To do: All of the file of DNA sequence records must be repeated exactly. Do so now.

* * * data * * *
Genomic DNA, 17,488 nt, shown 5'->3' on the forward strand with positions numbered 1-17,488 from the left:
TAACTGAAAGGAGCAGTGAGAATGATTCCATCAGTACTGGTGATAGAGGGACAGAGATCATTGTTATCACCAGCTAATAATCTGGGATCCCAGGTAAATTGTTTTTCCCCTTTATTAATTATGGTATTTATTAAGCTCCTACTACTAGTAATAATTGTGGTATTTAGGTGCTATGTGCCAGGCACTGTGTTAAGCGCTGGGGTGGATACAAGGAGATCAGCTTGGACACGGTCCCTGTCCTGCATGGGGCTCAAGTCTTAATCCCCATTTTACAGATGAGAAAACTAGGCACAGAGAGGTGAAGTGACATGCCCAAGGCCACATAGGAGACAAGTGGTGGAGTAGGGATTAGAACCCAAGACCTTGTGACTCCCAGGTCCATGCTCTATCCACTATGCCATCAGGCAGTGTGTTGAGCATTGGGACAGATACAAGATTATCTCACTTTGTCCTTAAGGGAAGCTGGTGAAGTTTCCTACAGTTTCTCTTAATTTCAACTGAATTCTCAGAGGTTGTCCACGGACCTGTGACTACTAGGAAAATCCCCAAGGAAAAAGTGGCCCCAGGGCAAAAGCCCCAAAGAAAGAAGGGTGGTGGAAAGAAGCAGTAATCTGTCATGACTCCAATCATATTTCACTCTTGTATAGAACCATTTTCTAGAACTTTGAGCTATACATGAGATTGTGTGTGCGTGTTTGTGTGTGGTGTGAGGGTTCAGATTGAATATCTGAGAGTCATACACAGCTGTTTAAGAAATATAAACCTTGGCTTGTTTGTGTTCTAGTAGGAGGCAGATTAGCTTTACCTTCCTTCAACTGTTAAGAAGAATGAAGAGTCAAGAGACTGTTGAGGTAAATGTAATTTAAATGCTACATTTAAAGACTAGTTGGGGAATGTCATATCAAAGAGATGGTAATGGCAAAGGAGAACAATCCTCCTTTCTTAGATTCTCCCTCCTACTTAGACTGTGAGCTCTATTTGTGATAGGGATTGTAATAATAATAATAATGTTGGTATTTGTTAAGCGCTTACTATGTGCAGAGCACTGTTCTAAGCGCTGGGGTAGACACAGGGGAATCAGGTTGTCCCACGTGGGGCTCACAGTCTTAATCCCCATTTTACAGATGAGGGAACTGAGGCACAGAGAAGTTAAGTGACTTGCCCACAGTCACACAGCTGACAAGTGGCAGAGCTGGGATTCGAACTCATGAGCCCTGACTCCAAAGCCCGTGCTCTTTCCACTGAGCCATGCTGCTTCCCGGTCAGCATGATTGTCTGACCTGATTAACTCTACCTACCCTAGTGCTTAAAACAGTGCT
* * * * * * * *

Genomic DNA, 17,488 nt, shown 5'->3' on the forward strand with positions numbered 1-17,488 from the left:
TAACTGAAAGGAGCAGTGAGAATGATTCCATCAGTACTGGTGATAGAGGGACAGAGATCATTGTTATCACCAGCTAATAATCTGGGATCCCAGGTAAATTGTTTTTCCCCTTTATTAATTATGGTATTTATTAAGCTCCTACTACTAGTAATAATTGTGGTATTTAGGTGCTATGTGCCAGGCACTGTGTTAAGCGCTGGGGTGGATACAAGGAGATCAGCTTGGACACGGTCCCTGTCCTGCATGGGGCTCAAGTCTTAATCCCCATTTTACAGATGAGAAAACTAGGCACAGAGAGGTGAAGTGACATGCCCAAGGCCACATAGGAGACAAGTGGTGGAGTAGGGATTAGAACCCAAGACCTTGTGACTCCCAGGTCCATGCTCTATCCACTATGCCATCAGGCAGTGTGTTGAGCATTGGGACAGATACAAGATTATCTCACTTTGTCCTTAAGGGAAGCTGGTGAAGTTTCCTACAGTTTCTCTTAATTTCAACTGAATTCTCAGAGGTTGTCCACGGACCTGTGACTACTAGGAAAATCCCCAAGGAAAAAGTGGCCCCAGGGCAAAAGCCCCAAAGAAAGAAGGGTGGTGGAAAGAAGCAGTAATCTGTCATGACTCCAATCATATTTCACTCTTGTATAGAACCATTTTCTAGAACTTTGAGCTATACATGAGATTGTGTGTGCGTGTTTGTGTGTGGTGTGAGGGTTCAGATTGAATATCTGAGAGTCATACACAGCTGTTTAAGAAATATAAACCTTGGCTTGTTTGTGTTCTAGTAGGAGGCAGATTAGCTTTACCTTCCTTCAACTGTTAAGAAGAATGAAGAGTCAAGAGACTGTTGAGGTAAATGTAATTTAAATGCTACATTTAAAGACTAGTTGGGGAATGTCATATCAAAGAGATGGTAATGGCAAAGGAGAACAATCCTCCTTTCTTAGATTCTCCCTCCTACTTAGACTGTGAGCTCTATTTGTGATAGGGATTGTAATAATAATAATAATGTTGGTATTTGTTAAGCGCTTACTATGTGCAGAGCACTGTTCTAAGCGCTGGGGTAGACACAGGGGAATCAGGTTGTCCCACGTGGGGCTCACAGTCTTAATCCCCATTTTACAGATGAGGGAACTGAGGCACAGAGAAGTTAAGTGACTTGCCCACAGTCACACAGCTGACAAGTGGCAGAGCTGGGATTCGAACTCATGAGCCCTGACTCCAAAGCCCGTGCTCTTTCCACTGAGCCATGCTGCTTCCCGGTCAGCATGATTGTCTGACCTGATTAACTCTACCTACCCTAGTGCTTAAAACAGTGCT